I remember when I was a kid and heard all the time that soccer was the most popular
game in the world. This always seemed strange to me, since it was impossible to find a game on television (and
still is today). Everybody I knew played soccer,
all hours of the day, every day of the week every week of the year. It was a passion
to us. But, when we started to get a little age on us, we realized we had to turn to
other sports. The powers that be were just scared of soccer, like it was a communist
threat hoisted on us by Kruschev or something like that.
For many of us, basketball was our sport of choice. You could play if you were quick
and speedy or if you were tall and awkward. Plus we figured we were safe playing
basketball. It was uniquely American. None of that Japanese variety like baseball or
any of that World League of American Basketball. Yep. Basketball was as American
as mom and apple pie. Sex, drugs and rock and roll. Well, emphasis on the was
It seems our great American game invented by James Naismith in Springfield, Mass.
has been invaded by those darned Europeans. [Editor's Note: It may have been invented in the US, but Naismith was a Canadian!]
I'm kidding of course, and I hope I haven't offended anybody, but what I wanted to
write about was the growth of basketball all over Europe and its influence on America
and the NBA.
Anyone who watches the NBA on a regular basis knows that the number of European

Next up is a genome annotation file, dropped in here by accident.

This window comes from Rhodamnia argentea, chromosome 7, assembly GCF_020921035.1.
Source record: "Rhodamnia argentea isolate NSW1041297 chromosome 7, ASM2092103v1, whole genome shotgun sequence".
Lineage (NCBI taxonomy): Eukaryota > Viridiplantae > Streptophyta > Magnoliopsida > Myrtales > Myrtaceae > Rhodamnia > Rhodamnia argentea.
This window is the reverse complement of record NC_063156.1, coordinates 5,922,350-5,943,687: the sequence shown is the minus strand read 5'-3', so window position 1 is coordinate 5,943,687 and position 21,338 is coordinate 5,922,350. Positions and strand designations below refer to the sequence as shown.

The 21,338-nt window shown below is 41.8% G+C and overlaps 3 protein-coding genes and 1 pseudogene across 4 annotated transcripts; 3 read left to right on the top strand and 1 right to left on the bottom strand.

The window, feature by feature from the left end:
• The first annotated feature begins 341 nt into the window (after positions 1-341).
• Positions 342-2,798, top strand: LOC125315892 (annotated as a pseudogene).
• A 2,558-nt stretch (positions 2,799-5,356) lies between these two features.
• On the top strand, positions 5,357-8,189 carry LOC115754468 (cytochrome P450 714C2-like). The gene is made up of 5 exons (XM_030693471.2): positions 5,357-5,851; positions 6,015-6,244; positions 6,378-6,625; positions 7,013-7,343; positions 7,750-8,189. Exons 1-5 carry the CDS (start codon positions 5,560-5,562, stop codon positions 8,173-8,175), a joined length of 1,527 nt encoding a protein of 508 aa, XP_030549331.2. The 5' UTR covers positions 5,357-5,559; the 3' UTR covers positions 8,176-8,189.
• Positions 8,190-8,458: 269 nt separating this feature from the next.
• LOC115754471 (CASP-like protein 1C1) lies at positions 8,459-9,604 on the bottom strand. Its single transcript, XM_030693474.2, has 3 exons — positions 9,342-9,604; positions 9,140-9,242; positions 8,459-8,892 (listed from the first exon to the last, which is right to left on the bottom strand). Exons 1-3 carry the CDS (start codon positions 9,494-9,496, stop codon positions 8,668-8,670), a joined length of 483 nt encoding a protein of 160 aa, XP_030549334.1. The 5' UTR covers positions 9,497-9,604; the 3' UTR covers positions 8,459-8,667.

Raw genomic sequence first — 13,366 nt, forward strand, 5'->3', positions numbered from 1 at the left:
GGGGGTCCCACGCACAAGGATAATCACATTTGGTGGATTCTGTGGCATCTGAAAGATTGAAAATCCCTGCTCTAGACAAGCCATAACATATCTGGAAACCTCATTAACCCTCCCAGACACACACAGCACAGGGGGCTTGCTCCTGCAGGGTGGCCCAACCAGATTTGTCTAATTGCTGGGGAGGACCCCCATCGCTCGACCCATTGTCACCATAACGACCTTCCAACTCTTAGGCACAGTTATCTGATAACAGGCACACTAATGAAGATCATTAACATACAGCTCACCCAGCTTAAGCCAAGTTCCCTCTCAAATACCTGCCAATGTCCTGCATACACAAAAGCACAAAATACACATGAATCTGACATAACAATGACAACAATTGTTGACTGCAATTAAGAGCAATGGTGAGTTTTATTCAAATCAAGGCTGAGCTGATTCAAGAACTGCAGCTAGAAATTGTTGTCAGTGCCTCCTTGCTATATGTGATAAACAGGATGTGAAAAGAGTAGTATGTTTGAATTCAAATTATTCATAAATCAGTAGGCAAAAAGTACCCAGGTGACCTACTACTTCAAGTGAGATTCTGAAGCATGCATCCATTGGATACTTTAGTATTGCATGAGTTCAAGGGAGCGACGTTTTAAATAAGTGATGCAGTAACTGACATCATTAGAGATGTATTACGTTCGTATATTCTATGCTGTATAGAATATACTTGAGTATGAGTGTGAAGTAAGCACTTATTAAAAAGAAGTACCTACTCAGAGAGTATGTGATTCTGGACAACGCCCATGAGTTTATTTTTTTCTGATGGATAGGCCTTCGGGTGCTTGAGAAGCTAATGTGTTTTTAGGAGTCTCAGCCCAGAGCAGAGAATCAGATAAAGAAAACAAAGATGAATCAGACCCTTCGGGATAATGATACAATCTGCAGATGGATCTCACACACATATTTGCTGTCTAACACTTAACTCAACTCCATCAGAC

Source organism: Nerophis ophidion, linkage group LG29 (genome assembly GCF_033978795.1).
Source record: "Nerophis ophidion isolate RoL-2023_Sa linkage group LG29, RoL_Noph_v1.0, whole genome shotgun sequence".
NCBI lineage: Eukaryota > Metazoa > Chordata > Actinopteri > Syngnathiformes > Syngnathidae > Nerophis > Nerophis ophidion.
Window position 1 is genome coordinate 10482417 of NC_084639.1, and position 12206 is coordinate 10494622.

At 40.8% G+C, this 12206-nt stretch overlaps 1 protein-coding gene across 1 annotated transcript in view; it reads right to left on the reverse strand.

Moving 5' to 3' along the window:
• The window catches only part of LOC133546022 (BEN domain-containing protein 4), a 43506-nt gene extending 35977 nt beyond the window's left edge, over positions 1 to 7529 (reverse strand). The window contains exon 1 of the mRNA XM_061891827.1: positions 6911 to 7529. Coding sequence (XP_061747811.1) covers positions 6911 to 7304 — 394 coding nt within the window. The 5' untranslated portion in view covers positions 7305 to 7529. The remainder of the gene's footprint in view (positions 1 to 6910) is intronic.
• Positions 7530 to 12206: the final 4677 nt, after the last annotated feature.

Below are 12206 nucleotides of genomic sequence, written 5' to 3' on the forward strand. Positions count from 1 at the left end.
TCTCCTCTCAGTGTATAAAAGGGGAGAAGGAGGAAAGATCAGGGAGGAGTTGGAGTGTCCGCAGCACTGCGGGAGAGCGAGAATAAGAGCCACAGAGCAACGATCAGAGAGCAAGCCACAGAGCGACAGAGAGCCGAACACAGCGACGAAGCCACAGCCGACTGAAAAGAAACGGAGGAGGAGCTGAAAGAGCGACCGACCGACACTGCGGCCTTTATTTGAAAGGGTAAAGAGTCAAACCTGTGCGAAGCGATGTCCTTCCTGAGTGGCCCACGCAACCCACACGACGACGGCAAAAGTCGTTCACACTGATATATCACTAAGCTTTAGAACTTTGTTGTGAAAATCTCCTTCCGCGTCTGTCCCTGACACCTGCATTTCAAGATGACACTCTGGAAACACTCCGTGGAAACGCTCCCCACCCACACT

born players in the NBA has grown by an amazing number over the last decade.
Players like Tony Kukoch, Detlef Schrempf and Rik Smitz have not only made a
career out of playing in the NBA, but really have made a serious impact on the
overall make-up of the league. One reason in particular is that most of our foreign
born NBA starts are big men.
Bob Ryan, a sports columnist and regular on ESPN's Sunday morning show Sports
Reporters made them comment that over half of the current NBA centers starting in
the NBA are foreign born. He, for one, was kind of pissed off about it. I'm really not
sure why. To me, it just shows how much basketball has travelled the world almost
like soccer has done, with the exception of America, in the last decade.
Maybe one of the reasons basketball has become so popular in parts of Europe and
even Africa is a player can work on his/her skills and practice his/her game with no
one else. I don't know this for a fact, but maybe in parts of Europe, such as Slovakia
which is suffering so much civil turmoil, it is difficult to find other people to engage
in leisure activities. It's hard to play a game of soccer with just a handful of people.
Basketball is game where a player can learn the sport with just another person. One
In the midst of civil strife and rapidly changing geographical regions, basketball is a
creative outlet that can be worked on and honed in solitude. And, as the game's
popularity increases, we can expect more of a foreign influence to continue in a
particularly American pastime.
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